‘You know, in my family,’ remarks a gay Irish architect in Colm Tóibín’s The Blackwater Lightship, ‘my brothers and sisters – even the married ones – still haven’t told my parents that they are heterosexual.’ It is a neat Wildean inversion, one of the few good jokes in this harrowing, deeply unfunny novel, and a flash of wit with wider implications. For this is a novel about Aids which is not a ‘gay’ novel, or indeed much about sexuality at all. It is about mothering; and this is a gay issue in the book only because those most proficient at the craft turn out to be a couple of homosexual men. Larry the architect goes on to suggest that his mother would probably rather find out he was a Provo than gay: at least that would be something ‘normal’ they could talk about. Revealing or not revealing what you are is a way of trying to make contact with a mother, not a condition in itself.
Roddy Doyle and Dermot Bolger rank among Dublin’s so-called Northside realists, creating a world in which compulsively blaspheming council-estate dwellers keep cocaine in the bath and horses in the kitchen. This novel, by contrast, could be described as Southside realism, at least in its opening pages. Helen O’Doherty and her husband Hugh live with their small sons on the middle-class south side of Dublin, though Hugh is an Irish-language enthusiast from Donegal and Helen comes from small-town Wexford. Helen is estranged from her mother Lily, and fantasises about running her over in a car; indeed, Larry, despite being an easygoing fellow, would very much prefer to be taken hostage by Hizbollah than be locked in a room with Lily. It is one of those commonplace families in which, as Helen remarks, making tea is a form of power play. But as the narrative unfolds, this resentful mother and daughter, along with Helen’s grandmother Dora, move edgily together over the body of Helen’s brother Declan, who is dying of Aids. It was the death of Helen’s father which turned her against her mother, and it takes another death to reunite them. Meanwhile, Paul and Larry, gay friends of Declan, have been giving him the care and consolation he refuses from his mother, who did not even know of his gayness. The reader, too, is allowed to know little of his sexual history; it is not that kind of novel. Paul and Larry are his companions, not his partners.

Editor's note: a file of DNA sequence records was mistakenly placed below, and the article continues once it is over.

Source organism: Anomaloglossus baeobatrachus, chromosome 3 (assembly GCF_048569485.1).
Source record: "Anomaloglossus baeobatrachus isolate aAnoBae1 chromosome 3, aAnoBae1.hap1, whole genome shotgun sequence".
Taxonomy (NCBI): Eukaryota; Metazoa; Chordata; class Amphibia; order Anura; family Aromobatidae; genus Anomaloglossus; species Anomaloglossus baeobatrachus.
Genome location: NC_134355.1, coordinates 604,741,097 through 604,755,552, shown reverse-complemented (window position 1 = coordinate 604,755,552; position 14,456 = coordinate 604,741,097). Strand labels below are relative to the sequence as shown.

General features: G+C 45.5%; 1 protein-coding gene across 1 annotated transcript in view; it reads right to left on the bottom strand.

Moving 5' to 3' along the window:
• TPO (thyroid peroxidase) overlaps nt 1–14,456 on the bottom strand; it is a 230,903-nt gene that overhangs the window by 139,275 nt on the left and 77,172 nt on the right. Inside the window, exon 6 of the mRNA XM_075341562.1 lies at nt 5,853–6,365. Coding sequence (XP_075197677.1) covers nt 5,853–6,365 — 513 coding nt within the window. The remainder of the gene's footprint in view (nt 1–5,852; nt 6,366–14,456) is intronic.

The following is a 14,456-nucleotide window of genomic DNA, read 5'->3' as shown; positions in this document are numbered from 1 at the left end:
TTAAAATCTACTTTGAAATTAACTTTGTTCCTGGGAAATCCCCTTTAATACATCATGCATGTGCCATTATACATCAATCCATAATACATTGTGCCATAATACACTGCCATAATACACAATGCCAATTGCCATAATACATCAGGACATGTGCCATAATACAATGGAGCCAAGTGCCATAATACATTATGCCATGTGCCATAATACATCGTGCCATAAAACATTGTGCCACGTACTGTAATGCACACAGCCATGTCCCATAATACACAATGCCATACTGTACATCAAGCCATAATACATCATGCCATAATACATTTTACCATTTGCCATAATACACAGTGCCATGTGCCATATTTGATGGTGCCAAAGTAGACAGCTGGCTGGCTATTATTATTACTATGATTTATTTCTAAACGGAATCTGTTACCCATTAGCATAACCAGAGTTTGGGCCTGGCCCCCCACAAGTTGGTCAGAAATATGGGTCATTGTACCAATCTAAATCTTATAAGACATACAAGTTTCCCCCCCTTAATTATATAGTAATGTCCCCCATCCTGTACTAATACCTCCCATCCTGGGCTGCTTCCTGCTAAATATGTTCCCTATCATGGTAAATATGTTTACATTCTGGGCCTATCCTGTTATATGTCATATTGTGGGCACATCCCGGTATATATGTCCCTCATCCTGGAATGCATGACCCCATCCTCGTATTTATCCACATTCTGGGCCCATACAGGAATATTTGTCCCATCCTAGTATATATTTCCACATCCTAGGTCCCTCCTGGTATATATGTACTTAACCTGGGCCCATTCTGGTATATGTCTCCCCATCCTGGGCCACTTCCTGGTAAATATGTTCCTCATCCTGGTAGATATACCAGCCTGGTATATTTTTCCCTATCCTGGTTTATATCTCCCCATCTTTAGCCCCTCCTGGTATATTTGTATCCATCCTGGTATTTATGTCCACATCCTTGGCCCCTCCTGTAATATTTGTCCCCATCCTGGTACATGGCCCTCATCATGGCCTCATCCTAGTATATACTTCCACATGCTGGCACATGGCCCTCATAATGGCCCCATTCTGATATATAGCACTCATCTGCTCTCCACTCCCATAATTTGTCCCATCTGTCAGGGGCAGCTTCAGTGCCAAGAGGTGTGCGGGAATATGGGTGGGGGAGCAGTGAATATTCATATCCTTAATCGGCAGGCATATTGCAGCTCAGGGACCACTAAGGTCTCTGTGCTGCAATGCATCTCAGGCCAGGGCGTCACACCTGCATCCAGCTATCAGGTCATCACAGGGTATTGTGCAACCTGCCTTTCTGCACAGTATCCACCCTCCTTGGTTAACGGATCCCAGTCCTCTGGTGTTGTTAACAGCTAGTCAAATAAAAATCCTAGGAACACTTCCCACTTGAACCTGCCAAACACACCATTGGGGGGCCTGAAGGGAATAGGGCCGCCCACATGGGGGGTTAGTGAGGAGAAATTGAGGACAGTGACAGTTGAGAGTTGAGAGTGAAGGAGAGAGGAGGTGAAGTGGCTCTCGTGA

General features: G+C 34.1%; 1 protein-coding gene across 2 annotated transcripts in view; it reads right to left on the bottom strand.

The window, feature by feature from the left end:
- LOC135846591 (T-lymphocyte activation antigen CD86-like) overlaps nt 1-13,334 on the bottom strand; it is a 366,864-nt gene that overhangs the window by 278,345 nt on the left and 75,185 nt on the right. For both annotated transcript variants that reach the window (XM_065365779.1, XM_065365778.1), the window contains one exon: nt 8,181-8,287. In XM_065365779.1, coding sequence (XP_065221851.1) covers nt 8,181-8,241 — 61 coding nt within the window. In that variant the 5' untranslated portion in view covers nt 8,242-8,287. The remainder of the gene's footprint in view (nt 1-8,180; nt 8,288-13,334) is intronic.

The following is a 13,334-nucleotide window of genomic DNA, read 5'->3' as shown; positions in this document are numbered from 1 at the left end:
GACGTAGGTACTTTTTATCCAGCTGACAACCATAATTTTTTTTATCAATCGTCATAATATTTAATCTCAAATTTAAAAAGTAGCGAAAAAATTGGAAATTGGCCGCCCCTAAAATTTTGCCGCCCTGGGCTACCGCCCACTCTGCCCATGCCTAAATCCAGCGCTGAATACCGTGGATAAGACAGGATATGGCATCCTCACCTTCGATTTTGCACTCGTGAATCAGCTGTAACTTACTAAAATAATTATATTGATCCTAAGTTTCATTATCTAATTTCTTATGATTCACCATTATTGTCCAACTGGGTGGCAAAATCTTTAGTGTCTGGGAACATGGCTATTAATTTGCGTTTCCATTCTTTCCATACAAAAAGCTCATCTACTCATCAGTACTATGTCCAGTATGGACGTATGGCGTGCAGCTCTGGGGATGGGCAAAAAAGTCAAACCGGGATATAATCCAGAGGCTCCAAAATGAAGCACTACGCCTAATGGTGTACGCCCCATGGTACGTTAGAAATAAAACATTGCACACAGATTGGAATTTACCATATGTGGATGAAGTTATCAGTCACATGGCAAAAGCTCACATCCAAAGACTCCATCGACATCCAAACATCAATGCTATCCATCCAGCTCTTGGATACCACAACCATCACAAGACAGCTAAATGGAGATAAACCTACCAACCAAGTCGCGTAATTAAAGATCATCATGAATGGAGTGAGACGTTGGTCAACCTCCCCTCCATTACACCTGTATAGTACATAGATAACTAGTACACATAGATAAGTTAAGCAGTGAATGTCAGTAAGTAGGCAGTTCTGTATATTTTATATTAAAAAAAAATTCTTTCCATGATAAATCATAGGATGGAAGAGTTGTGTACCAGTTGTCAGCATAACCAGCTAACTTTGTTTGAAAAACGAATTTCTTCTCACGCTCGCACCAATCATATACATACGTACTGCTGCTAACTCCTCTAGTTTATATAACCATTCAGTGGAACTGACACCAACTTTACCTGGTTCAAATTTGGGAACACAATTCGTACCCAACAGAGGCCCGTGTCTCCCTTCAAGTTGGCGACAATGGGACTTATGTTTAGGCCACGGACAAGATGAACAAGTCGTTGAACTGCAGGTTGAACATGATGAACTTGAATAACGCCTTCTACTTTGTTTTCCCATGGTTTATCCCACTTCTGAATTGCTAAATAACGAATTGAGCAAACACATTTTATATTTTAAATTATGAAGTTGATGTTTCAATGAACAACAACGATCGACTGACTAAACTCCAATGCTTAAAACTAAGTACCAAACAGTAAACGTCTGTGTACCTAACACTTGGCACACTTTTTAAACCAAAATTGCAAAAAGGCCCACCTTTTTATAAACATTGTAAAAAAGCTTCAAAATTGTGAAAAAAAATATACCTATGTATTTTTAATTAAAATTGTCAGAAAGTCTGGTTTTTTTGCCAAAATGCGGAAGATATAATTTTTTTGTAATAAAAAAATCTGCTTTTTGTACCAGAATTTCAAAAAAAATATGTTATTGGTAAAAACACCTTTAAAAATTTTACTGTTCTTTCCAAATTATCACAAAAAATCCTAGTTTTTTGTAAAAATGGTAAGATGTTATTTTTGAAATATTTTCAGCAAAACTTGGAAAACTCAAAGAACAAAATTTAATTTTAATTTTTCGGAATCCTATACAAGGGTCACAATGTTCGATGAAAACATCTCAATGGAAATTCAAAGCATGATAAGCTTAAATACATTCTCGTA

In one sense, this saga could just as well have been set in Boston or Bournemouth. In Ireland, however, it gains an additional resonance. Such suburban goings-on are not just suburban goings-on, as they might be in the fiction of Margaret Drabble or Penelope Lively. Instead, they raise questions of tradition and modernity, of pure-hearted rural Gaeldom v. decadent urban gayness, which touch the nerve of a nation increasingly divided between the Treaty of Rome and the Bishop of Rome, between secular modernity and a still powerful Church.
In a series of deft twists, however, the novel broaches this conflict only to deconstruct it. Helen and Hugh may buy their wine at a posh south Dublin supermarket, but Hugh speaks Irish to the children and Helen is sullenly nostalgic for her rural Wexford home. Ironically, it is her thoroughly modern mother, a computer specialist who favours avant-garde living spaces, who has unsentimentally sold the place off. Helen’s grandmother, a magnificent creation who lives in a ramshackle old Wexford house overlooking the sea, far from being a withered crone in a black shawl, is a feisty controversialist who wears make-up, sports a flick knife and learns to drive a car. Rather than allow her daughter to become a nun, she packs her off to dances in search of marriage partners. Granny may not approve of homosexuals, but she is unshockable, reasonably tolerant and an avid viewer of the liberal-minded Late Late Show.